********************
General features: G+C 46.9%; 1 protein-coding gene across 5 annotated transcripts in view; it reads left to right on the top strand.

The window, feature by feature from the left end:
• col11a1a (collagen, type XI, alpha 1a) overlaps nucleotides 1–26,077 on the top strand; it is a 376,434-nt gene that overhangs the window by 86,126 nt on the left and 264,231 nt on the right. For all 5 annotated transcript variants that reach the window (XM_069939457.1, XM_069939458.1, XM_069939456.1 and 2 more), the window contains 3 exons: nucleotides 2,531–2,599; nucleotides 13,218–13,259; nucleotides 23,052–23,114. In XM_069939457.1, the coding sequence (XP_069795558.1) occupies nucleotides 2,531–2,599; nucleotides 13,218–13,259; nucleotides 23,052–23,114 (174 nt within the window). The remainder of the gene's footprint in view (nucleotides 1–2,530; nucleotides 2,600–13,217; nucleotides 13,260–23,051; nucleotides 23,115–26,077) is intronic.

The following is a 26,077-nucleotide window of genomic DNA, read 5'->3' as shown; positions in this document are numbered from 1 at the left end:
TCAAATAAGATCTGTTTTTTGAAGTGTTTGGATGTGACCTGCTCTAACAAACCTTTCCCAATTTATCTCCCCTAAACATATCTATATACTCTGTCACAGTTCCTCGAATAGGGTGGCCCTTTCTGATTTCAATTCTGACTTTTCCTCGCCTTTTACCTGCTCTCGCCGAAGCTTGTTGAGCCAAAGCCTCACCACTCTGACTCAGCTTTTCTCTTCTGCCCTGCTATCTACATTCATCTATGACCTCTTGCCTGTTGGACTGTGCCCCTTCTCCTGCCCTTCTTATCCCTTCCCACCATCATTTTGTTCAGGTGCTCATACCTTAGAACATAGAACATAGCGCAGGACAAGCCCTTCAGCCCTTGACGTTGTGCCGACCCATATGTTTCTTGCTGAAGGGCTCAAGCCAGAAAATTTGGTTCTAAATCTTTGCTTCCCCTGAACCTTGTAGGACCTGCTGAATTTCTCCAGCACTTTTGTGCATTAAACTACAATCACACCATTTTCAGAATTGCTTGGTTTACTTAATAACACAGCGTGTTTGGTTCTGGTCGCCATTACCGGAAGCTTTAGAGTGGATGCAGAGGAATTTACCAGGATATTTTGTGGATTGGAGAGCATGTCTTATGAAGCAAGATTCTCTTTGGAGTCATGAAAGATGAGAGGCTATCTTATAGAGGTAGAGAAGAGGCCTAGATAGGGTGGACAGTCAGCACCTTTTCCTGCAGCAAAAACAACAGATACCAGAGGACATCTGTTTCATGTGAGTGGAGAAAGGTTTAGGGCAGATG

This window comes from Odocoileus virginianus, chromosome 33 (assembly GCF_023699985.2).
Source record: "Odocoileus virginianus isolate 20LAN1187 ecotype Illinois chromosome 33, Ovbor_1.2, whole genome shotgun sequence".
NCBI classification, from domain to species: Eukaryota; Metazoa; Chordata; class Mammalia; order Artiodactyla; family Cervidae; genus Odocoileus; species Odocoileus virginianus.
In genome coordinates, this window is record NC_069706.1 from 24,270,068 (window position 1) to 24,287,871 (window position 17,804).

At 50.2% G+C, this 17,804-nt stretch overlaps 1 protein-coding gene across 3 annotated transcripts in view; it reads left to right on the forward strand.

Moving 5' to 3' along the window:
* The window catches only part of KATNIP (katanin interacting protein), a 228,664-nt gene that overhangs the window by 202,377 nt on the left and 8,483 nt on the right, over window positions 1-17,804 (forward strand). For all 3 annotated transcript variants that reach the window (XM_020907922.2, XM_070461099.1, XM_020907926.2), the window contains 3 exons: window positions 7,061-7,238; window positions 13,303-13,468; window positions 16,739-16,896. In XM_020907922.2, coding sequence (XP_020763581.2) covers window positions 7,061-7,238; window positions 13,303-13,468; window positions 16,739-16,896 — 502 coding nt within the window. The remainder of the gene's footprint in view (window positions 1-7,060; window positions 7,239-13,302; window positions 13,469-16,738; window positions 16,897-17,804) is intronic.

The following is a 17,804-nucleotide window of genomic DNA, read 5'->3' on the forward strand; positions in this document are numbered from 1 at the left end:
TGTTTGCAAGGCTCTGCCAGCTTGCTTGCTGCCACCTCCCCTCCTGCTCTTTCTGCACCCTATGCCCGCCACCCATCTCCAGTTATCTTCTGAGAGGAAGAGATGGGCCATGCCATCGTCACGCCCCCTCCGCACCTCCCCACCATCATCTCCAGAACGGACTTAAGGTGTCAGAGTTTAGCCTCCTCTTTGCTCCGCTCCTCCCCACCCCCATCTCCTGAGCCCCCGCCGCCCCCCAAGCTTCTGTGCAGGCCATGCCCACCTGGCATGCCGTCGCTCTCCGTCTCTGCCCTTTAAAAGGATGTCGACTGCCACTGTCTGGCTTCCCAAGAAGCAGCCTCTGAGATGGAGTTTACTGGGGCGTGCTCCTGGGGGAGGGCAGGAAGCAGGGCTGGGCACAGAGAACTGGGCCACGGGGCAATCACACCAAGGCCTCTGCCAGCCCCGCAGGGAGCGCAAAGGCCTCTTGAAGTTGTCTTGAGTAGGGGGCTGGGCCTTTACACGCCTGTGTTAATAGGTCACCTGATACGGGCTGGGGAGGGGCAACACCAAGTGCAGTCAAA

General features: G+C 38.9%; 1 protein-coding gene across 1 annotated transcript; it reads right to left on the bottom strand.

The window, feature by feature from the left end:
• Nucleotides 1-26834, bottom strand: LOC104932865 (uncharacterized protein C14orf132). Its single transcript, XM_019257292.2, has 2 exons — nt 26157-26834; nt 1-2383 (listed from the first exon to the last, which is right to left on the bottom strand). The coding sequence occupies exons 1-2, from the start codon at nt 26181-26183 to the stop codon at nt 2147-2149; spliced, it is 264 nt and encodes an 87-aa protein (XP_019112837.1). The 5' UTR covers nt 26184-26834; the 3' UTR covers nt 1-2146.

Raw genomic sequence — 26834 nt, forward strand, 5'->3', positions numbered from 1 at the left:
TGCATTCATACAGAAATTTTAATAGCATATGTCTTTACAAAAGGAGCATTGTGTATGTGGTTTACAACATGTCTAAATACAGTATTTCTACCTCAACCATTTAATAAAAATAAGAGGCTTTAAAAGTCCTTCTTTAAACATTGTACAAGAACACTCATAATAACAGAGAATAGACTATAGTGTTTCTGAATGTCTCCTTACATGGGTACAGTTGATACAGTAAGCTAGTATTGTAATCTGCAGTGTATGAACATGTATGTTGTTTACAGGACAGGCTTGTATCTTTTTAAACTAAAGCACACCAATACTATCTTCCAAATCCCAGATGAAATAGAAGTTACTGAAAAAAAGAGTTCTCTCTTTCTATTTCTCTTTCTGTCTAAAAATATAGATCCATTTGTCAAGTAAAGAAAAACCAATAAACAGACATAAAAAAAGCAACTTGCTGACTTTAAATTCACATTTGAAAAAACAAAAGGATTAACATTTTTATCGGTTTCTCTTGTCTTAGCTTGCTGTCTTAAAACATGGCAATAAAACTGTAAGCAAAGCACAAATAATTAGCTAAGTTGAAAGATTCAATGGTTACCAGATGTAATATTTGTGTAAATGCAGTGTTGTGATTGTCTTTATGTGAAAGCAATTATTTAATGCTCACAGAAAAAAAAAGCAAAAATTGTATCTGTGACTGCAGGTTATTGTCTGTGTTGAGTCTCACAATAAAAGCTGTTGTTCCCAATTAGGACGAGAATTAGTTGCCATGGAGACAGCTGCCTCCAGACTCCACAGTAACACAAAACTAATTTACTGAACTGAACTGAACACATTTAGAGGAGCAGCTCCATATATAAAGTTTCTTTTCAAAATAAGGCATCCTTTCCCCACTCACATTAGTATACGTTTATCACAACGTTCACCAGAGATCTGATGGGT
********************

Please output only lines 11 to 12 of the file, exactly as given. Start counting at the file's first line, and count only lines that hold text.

Moving 5' to 3' along the window:
* The window catches only part of KATNIP (katanin interacting protein), a 228,664-nt gene that overhangs the window by 202,377 nt on the left and 8,483 nt on the right, over window positions 1-17,804 (forward strand). For all 3 annotated transcript variants that reach the window (XM_020907922.2, XM_070461099.1, XM_020907926.2), the window contains 3 exons: window positions 7,061-7,238; window positions 13,303-13,468; window positions 16,739-16,896. In XM_020907922.2, coding sequence (XP_020763581.2) covers window positions 7,061-7,238; window positions 13,303-13,468; window positions 16,739-16,896 — 502 coding nt within the window. The remainder of the gene's footprint in view (window positions 1-7,060; window positions 7,239-13,302; window positions 13,469-16,738; window positions 16,897-17,804) is intronic.